University professor, Mushtaq Faraj, 38, explains why he didn’t bother to vote in the last national elections. “What is the real point of these elections if they just bring us another Hitler, or a new Saddam, or even someone worse than either of those two,” he argued. “The real enemies of democracy are the political-religious parties of Islam,” he added.
Of course the calls for reform espoused by the February Youth Movement are not the same as those being called for by Arab peers in other lands. They have a different vision. Saddam Hussein’s dictatorship was toppled in 2003 but the mission is not yet complete.
The current version of “top down” democracy has not made Iraqis feel safe. So the message is: change from within. An end to corruption, more social justice and a change to the current political situation which is heavily based on sectarianism.
But the Arab Spring protests have brought with them more than this. It has also allowed other Arabs in the region to understand the fears and hopes that Iraqis have been living with over the past few decades. The transformations wrought by the Arab Spring revolutions have brought new opportunities and new fears in other nations.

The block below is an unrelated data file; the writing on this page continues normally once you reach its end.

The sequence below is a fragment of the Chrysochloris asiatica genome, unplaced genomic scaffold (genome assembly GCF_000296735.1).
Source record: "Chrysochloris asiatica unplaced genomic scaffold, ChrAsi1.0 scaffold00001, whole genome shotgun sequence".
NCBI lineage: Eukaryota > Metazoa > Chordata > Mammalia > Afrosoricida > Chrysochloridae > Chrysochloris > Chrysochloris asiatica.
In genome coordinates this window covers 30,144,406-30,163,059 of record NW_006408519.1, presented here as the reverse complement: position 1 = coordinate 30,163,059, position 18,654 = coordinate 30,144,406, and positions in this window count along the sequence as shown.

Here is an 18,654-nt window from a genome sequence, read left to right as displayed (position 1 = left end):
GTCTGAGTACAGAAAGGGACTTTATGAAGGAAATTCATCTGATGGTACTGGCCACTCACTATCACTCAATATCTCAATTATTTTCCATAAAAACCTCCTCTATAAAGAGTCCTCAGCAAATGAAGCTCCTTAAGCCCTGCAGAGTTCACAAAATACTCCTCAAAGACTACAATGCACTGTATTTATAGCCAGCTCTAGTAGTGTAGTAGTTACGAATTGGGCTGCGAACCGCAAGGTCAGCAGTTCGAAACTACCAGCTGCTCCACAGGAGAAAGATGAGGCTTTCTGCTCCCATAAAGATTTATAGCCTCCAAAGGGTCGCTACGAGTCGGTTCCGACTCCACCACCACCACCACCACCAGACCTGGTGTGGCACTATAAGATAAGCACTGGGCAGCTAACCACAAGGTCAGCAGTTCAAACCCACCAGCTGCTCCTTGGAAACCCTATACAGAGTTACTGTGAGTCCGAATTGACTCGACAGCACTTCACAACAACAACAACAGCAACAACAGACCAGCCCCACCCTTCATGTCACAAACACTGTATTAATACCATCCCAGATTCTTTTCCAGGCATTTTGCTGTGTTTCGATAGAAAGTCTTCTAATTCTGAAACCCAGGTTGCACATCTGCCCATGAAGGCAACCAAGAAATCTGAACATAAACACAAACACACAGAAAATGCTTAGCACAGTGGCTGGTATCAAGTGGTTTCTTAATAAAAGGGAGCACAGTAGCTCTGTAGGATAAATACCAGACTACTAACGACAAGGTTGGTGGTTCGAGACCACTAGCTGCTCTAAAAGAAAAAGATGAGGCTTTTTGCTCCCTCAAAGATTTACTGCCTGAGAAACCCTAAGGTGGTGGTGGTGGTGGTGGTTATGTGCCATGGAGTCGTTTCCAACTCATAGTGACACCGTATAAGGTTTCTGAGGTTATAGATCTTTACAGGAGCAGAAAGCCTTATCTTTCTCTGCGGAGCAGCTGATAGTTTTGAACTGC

Many of those were already present in Iraq. For instance, the fear of civil war after the fall of a dictator. Or increased state repression after protests – which in some cases, could result in mass killings, even genocide. Or the fear of an Islamic-led state, or of foreign intervention in one’s own national affairs. All of these things have been part of the Iraqi experience over the past two decades.
The optimism that saw Arab youth dreaming of a new world for themselves does not banish concerns that the old regime may yet return, albeit in a different form. The “children” who demanded the “father’s” departure could become fathers themselves.
“We are rid of Saddam Hussein’s regime,” Hana Hussein, 32, said, during a conversation about the infighting between today’s Iraqi leaders. “But now we have more than one copy of Saddam.”